Immunotherapy is revolutionary and changing the cancer therapy of multiple solid tumors. Immunotherapy began with discovering the proteins of immune checkpoints such as programmed death-1 (PD-1), programmed death ligand-1 (PD-L1) and cytotoxic T-lymphocyte associated antigen-4 (CTLA-4). Breast cancer, unlike cancers with high tumor mutation burden, is generally considered to be of intermediate immunogenicity; therefore, the efficacy of checkpoint monotherapy is limited. Among breast cancer subtypes, triple negative breast cancer (TNBC) is considered to be the most immunogenic and is mainly evaluated in clinical trials. Some trials have demonstrated that checkpoint inhibitors when combined with chemotherapy improve the survival of TNBC patients. When investigating new drugs, a neoadjuvant setting is preferred because drug efficacy can be evaluated earlier using pathological complete response (pCR) as an alternative endpoint for survival. The strategy is based on the accumulated results that pCR after neoadjuvant therapy significantly correlates with both progression free survival (PFS) and overall survival (OS). We aimed to review relevant articles, and discuss the current position of immunotherapy and future prospects of immunotherapy as neoadjuvant/adjuvant therapy in breast cancer based on our conclusions from the findings in the current literature.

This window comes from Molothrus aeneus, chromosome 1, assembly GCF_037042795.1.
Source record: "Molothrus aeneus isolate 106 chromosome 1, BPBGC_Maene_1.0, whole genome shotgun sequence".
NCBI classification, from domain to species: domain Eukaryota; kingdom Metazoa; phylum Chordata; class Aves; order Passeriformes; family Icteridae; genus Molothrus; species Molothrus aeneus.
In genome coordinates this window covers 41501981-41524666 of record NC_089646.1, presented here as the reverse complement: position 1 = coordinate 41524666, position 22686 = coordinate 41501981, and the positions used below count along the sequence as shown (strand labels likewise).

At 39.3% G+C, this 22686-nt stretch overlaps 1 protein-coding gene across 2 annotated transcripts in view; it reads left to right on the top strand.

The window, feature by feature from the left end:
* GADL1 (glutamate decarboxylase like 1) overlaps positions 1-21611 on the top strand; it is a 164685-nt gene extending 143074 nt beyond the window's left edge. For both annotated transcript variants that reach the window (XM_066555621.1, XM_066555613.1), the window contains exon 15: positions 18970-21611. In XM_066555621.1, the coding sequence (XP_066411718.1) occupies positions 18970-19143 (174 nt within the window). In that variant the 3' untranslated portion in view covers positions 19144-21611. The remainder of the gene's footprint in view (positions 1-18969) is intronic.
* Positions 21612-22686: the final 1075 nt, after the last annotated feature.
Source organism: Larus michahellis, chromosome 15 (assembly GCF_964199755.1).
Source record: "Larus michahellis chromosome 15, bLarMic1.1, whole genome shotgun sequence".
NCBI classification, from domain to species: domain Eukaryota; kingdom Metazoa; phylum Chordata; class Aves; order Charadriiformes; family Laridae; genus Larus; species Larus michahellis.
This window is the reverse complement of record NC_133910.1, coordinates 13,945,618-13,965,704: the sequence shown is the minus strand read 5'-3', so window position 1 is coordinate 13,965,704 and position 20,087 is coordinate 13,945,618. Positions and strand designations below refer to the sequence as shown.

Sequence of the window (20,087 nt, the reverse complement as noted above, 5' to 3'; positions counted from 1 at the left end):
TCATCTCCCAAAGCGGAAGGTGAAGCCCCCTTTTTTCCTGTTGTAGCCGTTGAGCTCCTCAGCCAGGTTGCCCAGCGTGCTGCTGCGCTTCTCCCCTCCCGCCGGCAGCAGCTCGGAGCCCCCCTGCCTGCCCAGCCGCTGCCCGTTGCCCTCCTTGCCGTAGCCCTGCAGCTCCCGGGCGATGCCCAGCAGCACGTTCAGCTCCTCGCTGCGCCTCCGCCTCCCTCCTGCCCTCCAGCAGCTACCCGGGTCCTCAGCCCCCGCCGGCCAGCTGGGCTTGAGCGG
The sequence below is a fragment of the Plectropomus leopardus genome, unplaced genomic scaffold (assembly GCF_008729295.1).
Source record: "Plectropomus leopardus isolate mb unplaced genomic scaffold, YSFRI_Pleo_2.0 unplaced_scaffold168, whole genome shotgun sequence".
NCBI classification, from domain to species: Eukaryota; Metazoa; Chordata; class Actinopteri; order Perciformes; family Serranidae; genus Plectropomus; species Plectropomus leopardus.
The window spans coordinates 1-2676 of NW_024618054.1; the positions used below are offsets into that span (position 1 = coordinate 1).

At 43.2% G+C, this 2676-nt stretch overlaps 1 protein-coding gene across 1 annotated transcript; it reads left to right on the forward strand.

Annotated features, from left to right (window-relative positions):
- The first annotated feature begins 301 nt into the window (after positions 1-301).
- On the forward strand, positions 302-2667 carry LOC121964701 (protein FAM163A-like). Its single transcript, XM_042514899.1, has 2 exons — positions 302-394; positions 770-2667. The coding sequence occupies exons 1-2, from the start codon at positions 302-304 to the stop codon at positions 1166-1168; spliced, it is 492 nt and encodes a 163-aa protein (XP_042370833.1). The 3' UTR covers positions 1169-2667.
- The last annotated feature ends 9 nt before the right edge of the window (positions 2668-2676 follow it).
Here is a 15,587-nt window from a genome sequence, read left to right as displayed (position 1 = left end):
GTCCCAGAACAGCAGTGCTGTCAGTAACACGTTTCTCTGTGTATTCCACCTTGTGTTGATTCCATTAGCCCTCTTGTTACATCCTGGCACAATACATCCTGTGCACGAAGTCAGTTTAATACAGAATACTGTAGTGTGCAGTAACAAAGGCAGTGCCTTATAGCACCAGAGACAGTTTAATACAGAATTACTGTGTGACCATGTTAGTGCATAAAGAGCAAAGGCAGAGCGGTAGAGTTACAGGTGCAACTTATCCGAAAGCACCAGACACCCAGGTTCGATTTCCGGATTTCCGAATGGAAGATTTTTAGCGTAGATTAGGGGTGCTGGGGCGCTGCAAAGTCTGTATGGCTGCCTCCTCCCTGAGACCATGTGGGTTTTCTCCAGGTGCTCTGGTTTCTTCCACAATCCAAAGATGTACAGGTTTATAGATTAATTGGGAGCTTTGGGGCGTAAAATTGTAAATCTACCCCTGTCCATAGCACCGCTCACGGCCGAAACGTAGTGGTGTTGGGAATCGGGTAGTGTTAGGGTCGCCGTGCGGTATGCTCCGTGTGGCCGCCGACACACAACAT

- Checkpoint inhibitor
- Neoadjuvant treatment
- Triple negative breast cancer (TNBC)